Is It Harder to Get Pregnant With PCOS?
Yes -- the main fertility problem for women with PCOS
is the lack of ovulation. Even so, her husband's sperm count should be checked, and her tubes should be checked to make sure they are open before fertility medications are used.
(pills) and gonadotropins (shots) can be used to stimulate ovulation. It should be noted, however, that women are at increased risk for multiple births when using these medications.
In vitro fertilization (IVF) is sometimes recommended for PCOS treatment to control the chance of having triplets or more. Metformin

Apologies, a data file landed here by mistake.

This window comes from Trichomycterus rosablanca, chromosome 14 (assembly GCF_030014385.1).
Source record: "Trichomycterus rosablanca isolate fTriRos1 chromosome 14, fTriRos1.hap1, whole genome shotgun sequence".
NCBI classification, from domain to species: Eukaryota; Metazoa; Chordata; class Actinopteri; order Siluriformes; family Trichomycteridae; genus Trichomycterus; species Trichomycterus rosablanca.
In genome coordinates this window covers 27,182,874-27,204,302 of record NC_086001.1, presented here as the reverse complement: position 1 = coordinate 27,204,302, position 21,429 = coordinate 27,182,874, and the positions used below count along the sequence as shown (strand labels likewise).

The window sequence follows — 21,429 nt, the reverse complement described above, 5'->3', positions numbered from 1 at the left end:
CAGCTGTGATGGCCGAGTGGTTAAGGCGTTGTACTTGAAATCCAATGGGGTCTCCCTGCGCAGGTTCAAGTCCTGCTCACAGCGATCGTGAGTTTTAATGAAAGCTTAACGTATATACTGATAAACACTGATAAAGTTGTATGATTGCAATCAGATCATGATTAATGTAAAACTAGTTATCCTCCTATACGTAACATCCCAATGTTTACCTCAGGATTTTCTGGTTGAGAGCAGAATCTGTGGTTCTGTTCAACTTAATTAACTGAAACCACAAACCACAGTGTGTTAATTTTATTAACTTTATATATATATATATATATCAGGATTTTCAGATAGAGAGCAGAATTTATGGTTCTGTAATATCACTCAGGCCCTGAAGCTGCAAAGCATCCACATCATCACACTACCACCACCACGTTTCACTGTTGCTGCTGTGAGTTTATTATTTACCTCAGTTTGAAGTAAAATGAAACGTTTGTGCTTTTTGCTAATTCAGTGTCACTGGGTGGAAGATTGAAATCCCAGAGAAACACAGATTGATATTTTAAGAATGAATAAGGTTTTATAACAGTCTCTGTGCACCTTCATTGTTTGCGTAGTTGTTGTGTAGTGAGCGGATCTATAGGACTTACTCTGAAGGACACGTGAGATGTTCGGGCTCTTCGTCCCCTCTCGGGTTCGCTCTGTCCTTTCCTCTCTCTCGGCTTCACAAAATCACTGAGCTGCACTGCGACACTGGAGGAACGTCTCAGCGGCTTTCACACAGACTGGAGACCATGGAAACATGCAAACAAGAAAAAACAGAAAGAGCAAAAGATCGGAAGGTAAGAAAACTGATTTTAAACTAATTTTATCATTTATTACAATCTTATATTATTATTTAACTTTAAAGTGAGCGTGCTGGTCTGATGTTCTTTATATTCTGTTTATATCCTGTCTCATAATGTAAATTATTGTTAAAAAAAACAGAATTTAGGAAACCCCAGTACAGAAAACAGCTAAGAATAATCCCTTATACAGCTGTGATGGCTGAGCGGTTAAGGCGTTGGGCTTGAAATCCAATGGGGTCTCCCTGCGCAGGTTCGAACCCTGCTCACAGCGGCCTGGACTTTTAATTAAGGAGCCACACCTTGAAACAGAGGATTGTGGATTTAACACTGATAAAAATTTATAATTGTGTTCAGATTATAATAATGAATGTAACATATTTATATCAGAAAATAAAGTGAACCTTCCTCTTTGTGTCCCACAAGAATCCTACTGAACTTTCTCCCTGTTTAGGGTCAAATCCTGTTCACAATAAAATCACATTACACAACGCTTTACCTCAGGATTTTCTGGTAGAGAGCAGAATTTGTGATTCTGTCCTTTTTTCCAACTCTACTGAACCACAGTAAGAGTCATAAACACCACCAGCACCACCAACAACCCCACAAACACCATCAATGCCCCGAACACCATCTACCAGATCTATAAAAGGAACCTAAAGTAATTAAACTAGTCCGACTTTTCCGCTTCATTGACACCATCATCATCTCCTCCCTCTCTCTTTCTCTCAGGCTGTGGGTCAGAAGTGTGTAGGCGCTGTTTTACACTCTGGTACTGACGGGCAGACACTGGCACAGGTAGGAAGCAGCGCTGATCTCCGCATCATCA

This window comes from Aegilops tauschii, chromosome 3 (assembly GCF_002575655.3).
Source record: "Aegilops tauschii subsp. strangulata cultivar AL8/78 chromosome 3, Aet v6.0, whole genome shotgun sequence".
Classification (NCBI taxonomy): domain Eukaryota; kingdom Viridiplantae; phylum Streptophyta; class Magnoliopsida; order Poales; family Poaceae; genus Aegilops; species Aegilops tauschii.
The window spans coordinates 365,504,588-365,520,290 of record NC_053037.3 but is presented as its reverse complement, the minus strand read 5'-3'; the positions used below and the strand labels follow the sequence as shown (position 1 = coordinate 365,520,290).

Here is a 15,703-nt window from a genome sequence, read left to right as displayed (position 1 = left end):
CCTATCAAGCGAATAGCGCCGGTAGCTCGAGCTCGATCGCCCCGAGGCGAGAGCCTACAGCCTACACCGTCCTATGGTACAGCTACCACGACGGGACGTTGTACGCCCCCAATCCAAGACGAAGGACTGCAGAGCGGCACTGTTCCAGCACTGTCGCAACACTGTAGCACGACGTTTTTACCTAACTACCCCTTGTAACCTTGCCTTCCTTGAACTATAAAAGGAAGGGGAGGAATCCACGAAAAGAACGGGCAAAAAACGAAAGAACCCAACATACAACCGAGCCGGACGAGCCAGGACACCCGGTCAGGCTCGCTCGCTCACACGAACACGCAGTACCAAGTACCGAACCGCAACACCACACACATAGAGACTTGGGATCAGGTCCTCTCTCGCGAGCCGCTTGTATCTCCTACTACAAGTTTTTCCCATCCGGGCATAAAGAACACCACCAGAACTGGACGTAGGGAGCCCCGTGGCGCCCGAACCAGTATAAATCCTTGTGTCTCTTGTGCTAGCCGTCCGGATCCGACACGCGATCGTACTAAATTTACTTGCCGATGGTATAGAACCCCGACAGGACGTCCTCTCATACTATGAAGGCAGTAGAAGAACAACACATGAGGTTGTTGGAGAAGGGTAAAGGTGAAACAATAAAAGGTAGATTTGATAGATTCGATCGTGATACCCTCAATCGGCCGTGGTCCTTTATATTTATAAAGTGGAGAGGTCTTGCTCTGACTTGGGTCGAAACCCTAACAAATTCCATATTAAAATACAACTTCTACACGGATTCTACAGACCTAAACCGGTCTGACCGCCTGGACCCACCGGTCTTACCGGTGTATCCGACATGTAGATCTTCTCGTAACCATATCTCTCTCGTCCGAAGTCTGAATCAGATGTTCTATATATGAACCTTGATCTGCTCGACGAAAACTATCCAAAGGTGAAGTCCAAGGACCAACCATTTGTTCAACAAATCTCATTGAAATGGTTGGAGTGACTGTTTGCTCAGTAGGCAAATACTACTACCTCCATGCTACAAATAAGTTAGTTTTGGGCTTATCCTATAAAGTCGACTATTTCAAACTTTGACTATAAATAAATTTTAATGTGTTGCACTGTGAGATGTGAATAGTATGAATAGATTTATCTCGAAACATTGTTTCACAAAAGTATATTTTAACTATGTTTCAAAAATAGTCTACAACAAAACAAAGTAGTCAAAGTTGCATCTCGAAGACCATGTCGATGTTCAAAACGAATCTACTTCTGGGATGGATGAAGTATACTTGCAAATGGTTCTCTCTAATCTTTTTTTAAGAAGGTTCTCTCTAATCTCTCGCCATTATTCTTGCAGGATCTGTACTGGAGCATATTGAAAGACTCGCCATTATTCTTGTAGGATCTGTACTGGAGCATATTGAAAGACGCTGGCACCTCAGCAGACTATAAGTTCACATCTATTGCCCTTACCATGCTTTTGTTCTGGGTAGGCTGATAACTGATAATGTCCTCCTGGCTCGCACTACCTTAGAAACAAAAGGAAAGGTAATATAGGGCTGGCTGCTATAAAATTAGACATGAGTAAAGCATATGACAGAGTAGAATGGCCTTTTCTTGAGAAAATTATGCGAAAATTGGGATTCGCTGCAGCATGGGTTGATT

can be taken with fertility medications and helps to make women with PCOS ovulate on lower doses of the fertility drug
Maintaining a healthy weight is another way women can help manage PCOS. Since obesity is common with this condition, a healthy diet and physical activity help maintain a healthy weight, which will help the body lower glucose levels, use insulin
more efficiently, and may help restore a normal period. Even losing 10 percent of your body weight can help make your cycle more regular.
Pregnancy Risks Associated With PCOS
Certain complications seem to occur at a higher rate in women with PCOS. These include: